Pour one out for Millennials—their tipsy may soon be reaching a tipping point.
Earning less and often working more, maybe multitasking younger generations simply can’t afford it. Or perhaps it’s the ubiquity of walking, talking media brands—their peers—and their eagerness for salacious new content keeping those spontaneous (often compromising) wild nights at bay.
Whatever the reason, the numbers are sobering: Drinking among teens and early twenty-somethings has declined each generation since the Boomer era. Meanwhile, nonalcoholic beer sales have grown by 3.9% on average for the past five years, making it the fastest-growing segment in the beer industry. Young people, it seems, just aren’t getting stupid like they used to.
Thirsting for new revenue streams in a market fixated on wellness, some of the nation’s biggest beverage brands have begun to make inroads in the wild world of cannabis. Cannabis drinks pulled in $86 million in 2018, and are expected to be a $1.4 billion industry by 2023, according to beverage industry analyst Zenith Global. Last year, Anheuser-Busch InBev, Molson Coors, and Corona-maker Constellation Brands each announced partnerships with Canadian cannabis companies. And Diageo, parent of spirits such as Tanqueray and Johnnie Walker and recent majority holder of nonalcoholic spirit label Seedlip, is poised to make a similar move in the U.S.
Whether this is a prescient pivot or flimsy bandwagon betting is yet to be seen, but it does provide a unique opportunity for the cannabis market: a new way to consume for a broader, more mainstream customer base. Unlike smoking—obtrusive and stinky!—sipping has the potential to feel less like an illicit drug and more like the socially acceptable ones, like coffee and alcohol.
But there are some potential hiccups on the road to mainstream use, starting with the price. A four-pack of THC-infused bottled (nonalcoholic) margaritas runs around $25; so too could one 12 oz. bottle of gnarly lemonade. Just a glimpse could scare away consumers before they get to the details, like potency, which informs the price but is a wildcard all its own.
The potential pitfall with potency is that it’s all over the map. Early on, when the medicinal cannabis market was more niche, infused drinks reliably skewed strong. Now, a beer-sized infused drink might contain a modest 2.5 mg of THC…or a walloping 100 mg and beyond. While products with mind-erasing potencies are often divvied up into reasonable servings in fine print on the back label, one can easily see how they could induce a real nightmare for uneducated consumers (i.e., first-time buyers). If the goal of many of these brands is to replace social alcohol drinking, an uninvited psychosis isn’t the way there.
Perhaps the most basic issue regarding premades so far has been, does it actually taste good? With terms ranging from soapy and barnyard to dirty socks and urine, the Wall Street Journal surveyed many startups’ struggles to tamp down on the trifling taste of cannabis drinks, whether by soaking and straining, nanoemulsion, or selectively enhancing more palatable flavor profiles in the plant while attempting to minimize others, all to varied success.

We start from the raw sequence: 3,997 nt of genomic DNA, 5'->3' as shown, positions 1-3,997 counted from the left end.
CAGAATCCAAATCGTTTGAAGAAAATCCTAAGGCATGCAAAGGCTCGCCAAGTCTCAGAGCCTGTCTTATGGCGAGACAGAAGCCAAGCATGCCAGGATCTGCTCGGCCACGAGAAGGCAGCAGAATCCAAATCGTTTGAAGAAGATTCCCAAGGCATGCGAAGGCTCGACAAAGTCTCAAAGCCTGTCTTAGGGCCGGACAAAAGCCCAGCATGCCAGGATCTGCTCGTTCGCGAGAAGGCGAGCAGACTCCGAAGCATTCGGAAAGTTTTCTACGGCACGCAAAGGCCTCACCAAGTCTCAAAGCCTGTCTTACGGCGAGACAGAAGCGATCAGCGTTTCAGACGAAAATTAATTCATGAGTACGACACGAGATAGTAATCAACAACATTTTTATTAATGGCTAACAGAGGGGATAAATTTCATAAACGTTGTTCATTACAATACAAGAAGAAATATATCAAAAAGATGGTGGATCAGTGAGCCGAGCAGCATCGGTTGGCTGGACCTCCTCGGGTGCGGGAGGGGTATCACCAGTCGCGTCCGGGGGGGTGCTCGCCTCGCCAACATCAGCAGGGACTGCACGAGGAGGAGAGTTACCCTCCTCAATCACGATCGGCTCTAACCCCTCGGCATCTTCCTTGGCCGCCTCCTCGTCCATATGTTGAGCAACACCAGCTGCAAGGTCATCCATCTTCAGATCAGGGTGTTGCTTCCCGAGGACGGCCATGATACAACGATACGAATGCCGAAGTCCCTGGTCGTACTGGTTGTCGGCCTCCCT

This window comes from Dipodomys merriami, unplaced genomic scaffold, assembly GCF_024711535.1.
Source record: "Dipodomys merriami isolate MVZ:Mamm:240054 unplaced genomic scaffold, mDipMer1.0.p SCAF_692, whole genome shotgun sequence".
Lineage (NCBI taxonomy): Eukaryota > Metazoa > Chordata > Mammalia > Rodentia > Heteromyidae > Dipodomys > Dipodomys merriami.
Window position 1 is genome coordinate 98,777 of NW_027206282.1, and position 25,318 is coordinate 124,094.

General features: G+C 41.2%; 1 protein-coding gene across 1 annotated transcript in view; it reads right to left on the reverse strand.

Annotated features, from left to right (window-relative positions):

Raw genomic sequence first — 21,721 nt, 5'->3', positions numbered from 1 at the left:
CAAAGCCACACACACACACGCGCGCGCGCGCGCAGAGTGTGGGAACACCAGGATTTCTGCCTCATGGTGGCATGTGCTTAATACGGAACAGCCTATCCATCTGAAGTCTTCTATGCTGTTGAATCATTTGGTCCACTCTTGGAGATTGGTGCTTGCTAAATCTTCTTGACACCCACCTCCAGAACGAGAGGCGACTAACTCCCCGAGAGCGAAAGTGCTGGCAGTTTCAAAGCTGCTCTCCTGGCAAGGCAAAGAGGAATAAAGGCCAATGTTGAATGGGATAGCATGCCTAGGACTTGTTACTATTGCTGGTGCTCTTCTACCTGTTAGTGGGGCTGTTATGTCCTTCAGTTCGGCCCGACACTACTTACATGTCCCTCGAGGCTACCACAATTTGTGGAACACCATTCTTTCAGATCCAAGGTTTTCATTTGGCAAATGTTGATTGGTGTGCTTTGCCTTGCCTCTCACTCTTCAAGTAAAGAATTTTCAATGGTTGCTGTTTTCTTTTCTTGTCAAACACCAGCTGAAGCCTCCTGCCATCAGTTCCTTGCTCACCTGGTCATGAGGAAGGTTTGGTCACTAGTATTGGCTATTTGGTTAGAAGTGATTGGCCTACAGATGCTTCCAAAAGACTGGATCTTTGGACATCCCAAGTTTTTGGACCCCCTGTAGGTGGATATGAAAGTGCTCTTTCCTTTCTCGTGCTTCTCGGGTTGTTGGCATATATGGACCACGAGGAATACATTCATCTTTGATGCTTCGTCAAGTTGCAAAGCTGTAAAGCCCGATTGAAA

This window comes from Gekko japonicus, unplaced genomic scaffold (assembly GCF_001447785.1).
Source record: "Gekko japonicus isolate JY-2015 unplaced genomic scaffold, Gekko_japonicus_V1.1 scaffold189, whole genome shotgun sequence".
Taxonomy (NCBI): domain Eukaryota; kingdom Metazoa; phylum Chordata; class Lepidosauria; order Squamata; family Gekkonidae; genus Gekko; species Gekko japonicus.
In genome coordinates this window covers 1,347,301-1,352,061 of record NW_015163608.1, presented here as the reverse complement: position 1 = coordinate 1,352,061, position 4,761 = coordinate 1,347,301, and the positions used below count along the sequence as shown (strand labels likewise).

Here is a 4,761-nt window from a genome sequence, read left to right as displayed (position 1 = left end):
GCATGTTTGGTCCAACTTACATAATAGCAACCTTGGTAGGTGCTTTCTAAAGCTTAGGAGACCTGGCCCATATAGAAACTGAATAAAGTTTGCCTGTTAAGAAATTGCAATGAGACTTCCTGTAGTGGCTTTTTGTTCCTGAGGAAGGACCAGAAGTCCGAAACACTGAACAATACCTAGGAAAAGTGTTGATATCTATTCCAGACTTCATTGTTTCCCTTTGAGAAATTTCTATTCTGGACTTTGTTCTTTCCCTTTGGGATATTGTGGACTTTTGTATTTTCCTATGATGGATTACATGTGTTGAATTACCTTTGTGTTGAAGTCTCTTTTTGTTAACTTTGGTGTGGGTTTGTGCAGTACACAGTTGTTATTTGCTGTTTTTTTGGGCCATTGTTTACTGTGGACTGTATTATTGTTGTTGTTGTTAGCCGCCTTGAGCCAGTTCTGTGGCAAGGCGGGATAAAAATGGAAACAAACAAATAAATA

As is often the case, some of the complications come from the oily, hydrophobic properties of cannabis compounds. This makes THC and CBD drinks prone to unsightly separation, with all of the greasy, grassy cannabis taste floating to the top, ready to kiss your lips. (Then again, lots of people routinely find a way to look past the less-than-exquisite taste of alcohol, so maybe there is hope?)
A newer wave of infused beverages, however, comes in the form of powder and liquid mixes, many of which use technology to extract the active ingredients while filtering out the unsavory elements, rather than fussing with flavors to disguise them.
“The problem with most mixes is that there’s usually some clumping or sediment, or like premades, the mix doesn’t stay suspended,” says Michael Frid, chief scientific officer at Manna Molecular Science. Another common problem, he says, is all the sugar.
“We always keep in mind that some of our customers may be diabetic or have diets that don’t involve carbohydrates or just people who watch what they eat,” Frid says. “So we’re very cognizant of not adding anything that will meaningfully impact anybody’s dietary intake.”
By extracting only the desired plant compounds and tweaking their chemistry, he and his team are in the lab developing drink mixes to get around these pitfalls, starting with the flavor: flavorless.
“If someone is drinking coffee, then presumably that person likes the taste of coffee,” he says. “We don’t want to interfere with what people already like.”
Employing the same nanoencapsulated liposomal technology used in Manna’s other products, the mixes are expected to similarly boost absorption rates and disperse evenly throughout the drink with a modest shake, Frid says.
Further testing, including pharmacokinetic studies, which are commonly done on new pharmaceuticals to examine what the body does to a drug, is planned sometime near the products’ launch, which is expected in early 2020.
The statements on Lab Notes have not been evaluated by the FDA. The products mentioned herein are not intended to diagnose, treat, cure or prevent any disease.